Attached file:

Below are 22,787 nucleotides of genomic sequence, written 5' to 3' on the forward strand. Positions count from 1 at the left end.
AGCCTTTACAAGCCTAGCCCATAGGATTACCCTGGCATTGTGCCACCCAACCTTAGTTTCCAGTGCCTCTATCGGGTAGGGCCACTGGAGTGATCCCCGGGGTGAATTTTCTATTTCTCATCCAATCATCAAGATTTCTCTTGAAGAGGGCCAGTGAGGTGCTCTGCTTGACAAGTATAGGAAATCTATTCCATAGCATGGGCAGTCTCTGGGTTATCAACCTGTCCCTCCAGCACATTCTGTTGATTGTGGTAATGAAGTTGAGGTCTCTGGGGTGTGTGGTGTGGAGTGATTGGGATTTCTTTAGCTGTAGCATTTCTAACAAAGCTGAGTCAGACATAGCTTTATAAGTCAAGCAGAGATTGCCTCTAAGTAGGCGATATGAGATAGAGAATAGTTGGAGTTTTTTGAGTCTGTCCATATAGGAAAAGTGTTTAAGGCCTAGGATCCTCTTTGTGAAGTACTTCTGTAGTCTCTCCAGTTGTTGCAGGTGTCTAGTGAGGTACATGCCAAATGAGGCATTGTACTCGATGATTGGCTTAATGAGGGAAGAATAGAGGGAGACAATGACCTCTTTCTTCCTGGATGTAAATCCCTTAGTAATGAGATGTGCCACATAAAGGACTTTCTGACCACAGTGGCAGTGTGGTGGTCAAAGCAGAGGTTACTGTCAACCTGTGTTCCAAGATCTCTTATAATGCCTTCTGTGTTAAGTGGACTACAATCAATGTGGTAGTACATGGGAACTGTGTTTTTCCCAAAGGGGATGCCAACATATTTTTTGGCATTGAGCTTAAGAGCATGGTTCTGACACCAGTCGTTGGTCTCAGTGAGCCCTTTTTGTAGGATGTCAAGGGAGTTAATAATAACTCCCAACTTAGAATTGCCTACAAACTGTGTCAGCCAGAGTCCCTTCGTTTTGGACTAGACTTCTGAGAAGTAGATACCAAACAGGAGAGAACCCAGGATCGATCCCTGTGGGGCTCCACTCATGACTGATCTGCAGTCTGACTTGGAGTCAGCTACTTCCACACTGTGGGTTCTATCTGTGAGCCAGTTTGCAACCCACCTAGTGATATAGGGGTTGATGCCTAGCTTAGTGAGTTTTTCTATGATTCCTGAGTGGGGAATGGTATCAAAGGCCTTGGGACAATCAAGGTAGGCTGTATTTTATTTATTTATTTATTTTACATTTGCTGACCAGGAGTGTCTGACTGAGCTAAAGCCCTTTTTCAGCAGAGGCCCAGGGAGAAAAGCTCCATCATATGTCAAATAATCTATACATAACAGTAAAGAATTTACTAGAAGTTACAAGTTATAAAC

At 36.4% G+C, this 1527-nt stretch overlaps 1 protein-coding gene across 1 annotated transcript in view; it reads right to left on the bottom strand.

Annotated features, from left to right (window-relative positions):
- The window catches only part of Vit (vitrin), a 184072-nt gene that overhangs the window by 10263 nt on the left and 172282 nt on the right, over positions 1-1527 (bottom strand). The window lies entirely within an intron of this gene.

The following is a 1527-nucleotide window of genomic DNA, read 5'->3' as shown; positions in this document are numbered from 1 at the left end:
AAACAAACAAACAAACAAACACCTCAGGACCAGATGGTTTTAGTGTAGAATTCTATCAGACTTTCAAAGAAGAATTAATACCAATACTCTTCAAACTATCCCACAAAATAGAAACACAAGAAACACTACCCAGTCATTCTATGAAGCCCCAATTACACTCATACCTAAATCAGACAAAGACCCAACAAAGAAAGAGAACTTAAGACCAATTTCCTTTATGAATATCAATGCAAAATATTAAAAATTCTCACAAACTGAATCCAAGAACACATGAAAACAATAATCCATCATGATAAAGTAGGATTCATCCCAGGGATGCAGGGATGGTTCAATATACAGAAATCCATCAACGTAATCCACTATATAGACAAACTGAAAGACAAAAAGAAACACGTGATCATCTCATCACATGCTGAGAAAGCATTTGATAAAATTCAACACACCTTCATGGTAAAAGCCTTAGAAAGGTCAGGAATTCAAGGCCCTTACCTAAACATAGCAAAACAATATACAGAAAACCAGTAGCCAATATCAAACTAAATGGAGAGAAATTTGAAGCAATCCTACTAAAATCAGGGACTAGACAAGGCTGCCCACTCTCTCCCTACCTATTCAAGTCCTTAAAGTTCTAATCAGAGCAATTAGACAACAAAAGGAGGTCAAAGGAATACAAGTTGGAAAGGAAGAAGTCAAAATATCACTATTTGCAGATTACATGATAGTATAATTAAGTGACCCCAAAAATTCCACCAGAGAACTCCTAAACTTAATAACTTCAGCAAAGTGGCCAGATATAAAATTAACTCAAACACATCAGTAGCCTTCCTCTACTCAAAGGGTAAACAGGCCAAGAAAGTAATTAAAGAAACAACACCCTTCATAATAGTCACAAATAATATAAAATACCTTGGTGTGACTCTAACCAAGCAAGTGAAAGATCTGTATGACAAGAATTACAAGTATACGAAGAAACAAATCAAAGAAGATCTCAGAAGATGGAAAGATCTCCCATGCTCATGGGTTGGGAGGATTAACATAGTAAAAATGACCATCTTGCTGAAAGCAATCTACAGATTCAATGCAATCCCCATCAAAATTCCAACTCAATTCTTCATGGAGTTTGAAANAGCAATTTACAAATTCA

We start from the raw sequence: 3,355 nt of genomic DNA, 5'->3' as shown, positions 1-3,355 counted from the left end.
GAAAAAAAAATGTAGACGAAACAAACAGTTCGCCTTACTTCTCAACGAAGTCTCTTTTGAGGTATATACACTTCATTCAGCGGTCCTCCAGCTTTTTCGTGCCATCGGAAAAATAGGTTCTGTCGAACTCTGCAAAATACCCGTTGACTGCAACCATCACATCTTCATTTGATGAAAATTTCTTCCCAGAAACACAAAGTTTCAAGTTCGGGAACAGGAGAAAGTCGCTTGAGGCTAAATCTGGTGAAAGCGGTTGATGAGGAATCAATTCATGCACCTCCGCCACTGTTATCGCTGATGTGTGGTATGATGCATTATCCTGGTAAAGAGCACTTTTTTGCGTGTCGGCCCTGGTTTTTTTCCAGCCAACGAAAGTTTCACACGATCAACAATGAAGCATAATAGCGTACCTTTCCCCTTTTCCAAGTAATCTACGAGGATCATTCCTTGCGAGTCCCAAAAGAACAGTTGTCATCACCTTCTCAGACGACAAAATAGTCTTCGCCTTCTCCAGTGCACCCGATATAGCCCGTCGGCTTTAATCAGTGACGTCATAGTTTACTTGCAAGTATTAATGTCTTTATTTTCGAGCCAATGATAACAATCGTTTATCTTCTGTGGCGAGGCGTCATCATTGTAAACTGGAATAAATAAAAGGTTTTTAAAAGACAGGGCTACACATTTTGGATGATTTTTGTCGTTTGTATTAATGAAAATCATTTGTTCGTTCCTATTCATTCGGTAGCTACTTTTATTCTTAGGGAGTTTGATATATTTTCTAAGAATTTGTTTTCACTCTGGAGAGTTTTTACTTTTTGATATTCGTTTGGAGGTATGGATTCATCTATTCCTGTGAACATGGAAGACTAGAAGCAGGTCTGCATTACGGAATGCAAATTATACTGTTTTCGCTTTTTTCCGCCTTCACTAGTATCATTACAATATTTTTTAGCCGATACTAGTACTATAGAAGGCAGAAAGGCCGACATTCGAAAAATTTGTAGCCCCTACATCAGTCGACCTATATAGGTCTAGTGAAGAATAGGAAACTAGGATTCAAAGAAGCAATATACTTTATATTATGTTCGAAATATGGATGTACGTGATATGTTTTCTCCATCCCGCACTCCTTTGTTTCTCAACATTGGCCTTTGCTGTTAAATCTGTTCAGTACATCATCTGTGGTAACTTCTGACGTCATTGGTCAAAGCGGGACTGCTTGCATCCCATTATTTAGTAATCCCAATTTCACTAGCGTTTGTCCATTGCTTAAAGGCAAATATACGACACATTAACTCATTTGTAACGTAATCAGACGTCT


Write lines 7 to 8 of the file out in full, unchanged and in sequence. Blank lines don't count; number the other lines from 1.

AAACAAACAAACAAACAAACACCTCAGGACCAGATGGTTTTAGTGTAGAATTCTATCAGACTTTCAAAGAAGAATTAATACCAATACTCTTCAAACTATCCCACAAAATAGAAACACAAGAAACACTACCCAGTCATTCTATGAAGCCCCAATTACACTCATACCTAAATCAGACAAAGACCCAACAAAGAAAGAGAACTTAAGACCAATTTCCTTTATGAATATCAATGCAAAATATTAAAAATTCTCACAAACTGAATCCAAGAACACATGAAAACAATAATCCATCATGATAAAGTAGGATTCATCCCAGGGATGCAGGGATGGTTCAATATACAGAAATCCATCAACGTAATCCACTATATAGACAAACTGAAAGACAAAAAGAAACACGTGATCATCTCATCACATGCTGAGAAAGCATTTGATAAAATTCAACACACCTTCATGGTAAAAGCCTTAGAAAGGTCAGGAATTCAAGGCCCTTACCTAAACATAGCAAAACAATATACAGAAAACCAGTAGCCAATATCAAACTAAATGGAGAGAAATTTGAAGCAATCCTACTAAAATCAGGGACTAGACAAGGCTGCCCACTCTCTCCCTACCTATTCAAGTCCTTAAAGTTCTAATCAGAGCAATTAGACAACAAAAGGAGGTCAAAGGAATACAAGTTGGAAAGGAAGAAGTCAAAATATCACTATTTGCAGATTACATGATAGTATAATTAAGTGACCCCAAAAATTCCACCAGAGAACTCCTAAACTTAATAACTTCAGCAAAGTGGCCAGATATAAAATTAACTCAAACACATCAGTAGCCTTCCTCTACTCAAAGGGTAAACAGGCCAAGAAAGTAATTAAAGAAACAACACCCTTCATAATAGTCACAAATAATATAAAATACCTTGGTGTGACTCTAACCAAGCAAGTGAAAGATCTGTATGACAAGAATTACAAGTATACGAAGAAACAAATCAAAGAAGATCTCAGAAGATGGAAAGATCTCCCATGCTCATGGGTTGGGAGGATTAACATAGTAAAAATGACCATCTTGCTGAAAGCAATCTACAGATTCAATGCAATCCCCATCAAAATTCCAACTCAATTCTTCATGGAGTTTGAAANAGCAATTTACAAATTCA

We start from the raw sequence: 3,355 nt of genomic DNA, 5'->3' as shown, positions 1-3,355 counted from the left end.